Archive for September 10th, 2010


Most people outside the software industry probably assume that when they pay money in exchange for a package of software, they have just purchased that software. In Vernor v. Autodesk, the Ninth Circuit today cast that assumption into doubt. The court held that Timothy Vernor, who purchased authentic, second-hand copies of software at garage and office sales to sell on eBay, did not own that software and thus had no right to resell it.

Public Citizen represented Vernor in his case against software-publisher Autodesk, which claimed that reselling the software on eBay was copyright infringement. The district court agreed with Vernor and rejected Autodesk’s copyright argument, holding that Vernor had a right to resell the software under copyright’s first-sale doctrine. The first-sale doctrine holds that the “owner of a particular copy” of a copyrighted work has the right to resell that work without permission of the copyright owner. The doctrine dates from a 1908 Supreme Court decision in which the Court held that a book publisher could

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Stunning Statistics of the Week:

  • Amount spent on television ads in Senate Majority Leader Harry Reid’s home state of Nevada since June: $7.5 million
  • Amount spent on those ads by outside groups: $2.8 million
  • Amount Republican candidate Sharron Angle has spent on ads: $2.6 million
  • Amount Reid has spent: $1.9 million
  • Source here.

    One year ago, fateful Citizens United argument was held
    A year ago this week, arguments were held before the U.S. Supreme Court in Citizens United v. Federal Election Commission. A lot has transpired since then. In January, the court tossed out a century’s worth of campaign finance doctrine and ruled that corporations can spend unlimited amounts to influence elections. A spate of legislation has been proposed, a drive for a constitutional amendment is under way, states have had to dismantle their campaign finance laws and more.

    Corporations use charities to influence lawmakers
    Lawmakers are mixing charitable and political agendas, creating yet another loophole that ultimately allows more corporate influence in Congress, The New York Times reports. The paper found that “at least two dozen charities that lawmakers or their families helped create or run routinely accept donations from businesses seeking to influence them.” Among these corporations are AT&T, Chevron, General Dynamics, Morgan Stanley and Eli Lilly.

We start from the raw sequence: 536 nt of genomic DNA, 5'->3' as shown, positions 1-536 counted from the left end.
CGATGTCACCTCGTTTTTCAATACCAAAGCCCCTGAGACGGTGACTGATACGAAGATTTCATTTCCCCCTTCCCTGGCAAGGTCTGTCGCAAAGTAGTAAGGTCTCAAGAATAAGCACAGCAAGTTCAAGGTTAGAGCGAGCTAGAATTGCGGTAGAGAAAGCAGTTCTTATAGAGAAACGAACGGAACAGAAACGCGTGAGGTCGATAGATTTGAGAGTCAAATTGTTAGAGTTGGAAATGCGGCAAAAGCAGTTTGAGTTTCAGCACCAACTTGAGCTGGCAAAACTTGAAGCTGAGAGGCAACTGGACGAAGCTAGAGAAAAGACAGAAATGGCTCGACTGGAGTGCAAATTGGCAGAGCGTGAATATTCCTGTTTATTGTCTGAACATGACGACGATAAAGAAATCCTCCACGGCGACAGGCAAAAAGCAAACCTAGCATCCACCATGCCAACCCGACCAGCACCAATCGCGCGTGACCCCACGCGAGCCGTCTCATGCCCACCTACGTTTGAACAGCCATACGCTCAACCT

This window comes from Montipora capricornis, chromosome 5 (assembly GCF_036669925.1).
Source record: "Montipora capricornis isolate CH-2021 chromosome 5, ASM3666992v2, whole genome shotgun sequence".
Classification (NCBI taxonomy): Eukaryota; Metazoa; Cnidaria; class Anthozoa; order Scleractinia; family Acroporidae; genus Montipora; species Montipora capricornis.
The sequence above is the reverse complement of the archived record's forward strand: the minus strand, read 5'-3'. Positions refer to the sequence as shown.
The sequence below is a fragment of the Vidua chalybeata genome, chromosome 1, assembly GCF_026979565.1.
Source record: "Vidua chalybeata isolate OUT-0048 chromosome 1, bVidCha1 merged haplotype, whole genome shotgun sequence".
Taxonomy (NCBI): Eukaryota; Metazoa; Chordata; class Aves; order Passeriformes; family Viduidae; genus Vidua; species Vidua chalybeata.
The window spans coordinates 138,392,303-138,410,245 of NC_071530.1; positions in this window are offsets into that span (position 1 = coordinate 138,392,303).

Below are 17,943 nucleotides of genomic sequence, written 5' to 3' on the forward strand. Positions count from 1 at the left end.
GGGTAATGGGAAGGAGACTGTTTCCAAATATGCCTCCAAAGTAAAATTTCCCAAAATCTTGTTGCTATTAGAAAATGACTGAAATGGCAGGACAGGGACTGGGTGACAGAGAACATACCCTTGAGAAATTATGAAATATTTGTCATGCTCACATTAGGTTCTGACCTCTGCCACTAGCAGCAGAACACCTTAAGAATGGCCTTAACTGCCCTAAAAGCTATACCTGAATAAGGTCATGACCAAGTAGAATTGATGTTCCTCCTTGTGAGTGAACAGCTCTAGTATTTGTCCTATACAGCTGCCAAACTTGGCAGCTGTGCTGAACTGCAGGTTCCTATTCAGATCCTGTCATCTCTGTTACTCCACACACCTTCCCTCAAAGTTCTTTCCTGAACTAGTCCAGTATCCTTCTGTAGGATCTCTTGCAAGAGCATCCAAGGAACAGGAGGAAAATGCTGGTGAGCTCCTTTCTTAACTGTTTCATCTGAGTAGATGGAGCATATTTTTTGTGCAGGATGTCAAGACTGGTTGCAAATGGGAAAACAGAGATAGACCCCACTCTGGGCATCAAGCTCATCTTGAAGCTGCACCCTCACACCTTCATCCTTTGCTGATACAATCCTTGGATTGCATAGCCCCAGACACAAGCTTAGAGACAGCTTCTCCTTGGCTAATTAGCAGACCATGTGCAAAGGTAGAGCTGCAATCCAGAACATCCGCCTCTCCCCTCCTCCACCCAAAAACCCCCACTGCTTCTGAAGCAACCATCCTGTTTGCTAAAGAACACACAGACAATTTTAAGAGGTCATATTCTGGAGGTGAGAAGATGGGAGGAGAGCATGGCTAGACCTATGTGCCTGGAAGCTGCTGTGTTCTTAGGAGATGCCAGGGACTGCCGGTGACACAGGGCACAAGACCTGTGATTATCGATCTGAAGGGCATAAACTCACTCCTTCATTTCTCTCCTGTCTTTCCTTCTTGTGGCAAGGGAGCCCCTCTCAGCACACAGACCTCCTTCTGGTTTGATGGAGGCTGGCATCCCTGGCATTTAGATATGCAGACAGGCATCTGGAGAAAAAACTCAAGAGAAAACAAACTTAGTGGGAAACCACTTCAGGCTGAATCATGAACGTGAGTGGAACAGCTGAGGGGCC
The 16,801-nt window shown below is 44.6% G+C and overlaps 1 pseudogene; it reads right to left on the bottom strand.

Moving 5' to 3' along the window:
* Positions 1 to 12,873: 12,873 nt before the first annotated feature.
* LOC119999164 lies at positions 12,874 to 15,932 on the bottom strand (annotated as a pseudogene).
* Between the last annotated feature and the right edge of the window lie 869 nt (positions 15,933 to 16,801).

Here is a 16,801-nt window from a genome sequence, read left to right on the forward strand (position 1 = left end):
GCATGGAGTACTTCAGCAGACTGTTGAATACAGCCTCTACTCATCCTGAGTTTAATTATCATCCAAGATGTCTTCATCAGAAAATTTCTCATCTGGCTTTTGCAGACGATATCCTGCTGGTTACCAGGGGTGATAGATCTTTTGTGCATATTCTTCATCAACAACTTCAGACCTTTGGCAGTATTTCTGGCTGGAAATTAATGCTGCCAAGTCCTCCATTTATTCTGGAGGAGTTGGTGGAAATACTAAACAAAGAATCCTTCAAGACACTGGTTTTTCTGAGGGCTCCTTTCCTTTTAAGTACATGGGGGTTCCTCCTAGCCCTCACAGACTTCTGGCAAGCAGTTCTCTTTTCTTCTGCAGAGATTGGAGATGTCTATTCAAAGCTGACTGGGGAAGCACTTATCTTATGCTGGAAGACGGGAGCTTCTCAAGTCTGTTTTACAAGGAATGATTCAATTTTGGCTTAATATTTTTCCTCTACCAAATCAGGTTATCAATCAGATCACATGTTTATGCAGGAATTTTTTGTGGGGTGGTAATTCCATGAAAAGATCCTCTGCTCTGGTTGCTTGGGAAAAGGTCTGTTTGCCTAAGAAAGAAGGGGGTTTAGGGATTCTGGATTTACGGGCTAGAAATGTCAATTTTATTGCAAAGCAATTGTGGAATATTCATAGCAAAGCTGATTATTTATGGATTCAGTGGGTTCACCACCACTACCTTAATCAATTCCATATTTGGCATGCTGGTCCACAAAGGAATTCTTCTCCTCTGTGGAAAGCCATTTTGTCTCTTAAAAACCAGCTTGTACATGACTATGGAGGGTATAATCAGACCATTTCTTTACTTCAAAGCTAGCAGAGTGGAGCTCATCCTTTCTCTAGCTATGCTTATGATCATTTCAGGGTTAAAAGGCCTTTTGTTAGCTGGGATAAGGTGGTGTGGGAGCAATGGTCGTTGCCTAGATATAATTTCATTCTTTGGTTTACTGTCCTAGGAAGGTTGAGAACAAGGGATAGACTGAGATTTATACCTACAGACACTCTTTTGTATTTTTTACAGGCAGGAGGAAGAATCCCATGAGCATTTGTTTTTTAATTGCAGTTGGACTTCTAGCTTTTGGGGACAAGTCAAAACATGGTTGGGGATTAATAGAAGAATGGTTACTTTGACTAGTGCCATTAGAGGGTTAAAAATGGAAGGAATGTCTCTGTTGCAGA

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Sometimes when we can’t think of things to blog about we just turn to the Google and look to see what trouble those crazy guys at BP are up to. It’s like shooting fish in a barrel. Spencer Swartz in the Wall Street Journal reveals that BP’s supposedly “independent” internal investigation of what caused the tragedy in the Gulf of Mexico (that report released this week that put a lot of blame on Transocean and Haliburton) was vetted by BP’s lawyers before it was released to the public. Swartz writes:

The disclosure raises questions about the extent of the independence of BP’s report, which was released Wednesday and assigned much of the blame for the accident to BP’s contractors, Transocean Ltd. and Halliburton Co. The U.K. oil giant has said its four-month investigation on the causes of the accident, which killed 11 workers, was carried out without interference from senior management.

Flickr photo by kk+.

Flickr photo by Jon Betts.

A daily look at news from the Washington Post, New York Times and Wall Street Journal that caught our eye:

Energy and Environment
  • EPA to study chemicals used to tap natural gas (NYT)
  • Solar’s shining White House moment (WP)
  • Reducing government’s carbon footprint (WP)
  • BP lawyers reviewed report on rig accident (WSJ)
  • EPA seeks gas-drilling facts (WSJ)
  • Cheniere wins nod to export U.S. liquefied natural gas (WSJ)
  • Hyundai develops fully electric car (WSJ)
  • US trade deficit narrowed in July as exports rose (NYT)
  • U.S. steelworkers target China (WP)
  • Steelworkers blast China on subsidies (WSJ)
  • Brain-age scans seen as potential gauge of child development (WP)
  • U.S. rebukes health insurers (WSJ)
Financial Reform
  • Obama vs. Wall Street: Call a truce (WP)
  • SEC hones in on Lehman, ‘Funds of Funds’ (WSJ)
  • Agency examines oversight roles, possible conflict of advisory firms (WSJ)
Campaign Finance Reform and Ethics
  • Gray wants federal probe of alleged vote-buying (WP)
  • Fair courts at risk (NYT)

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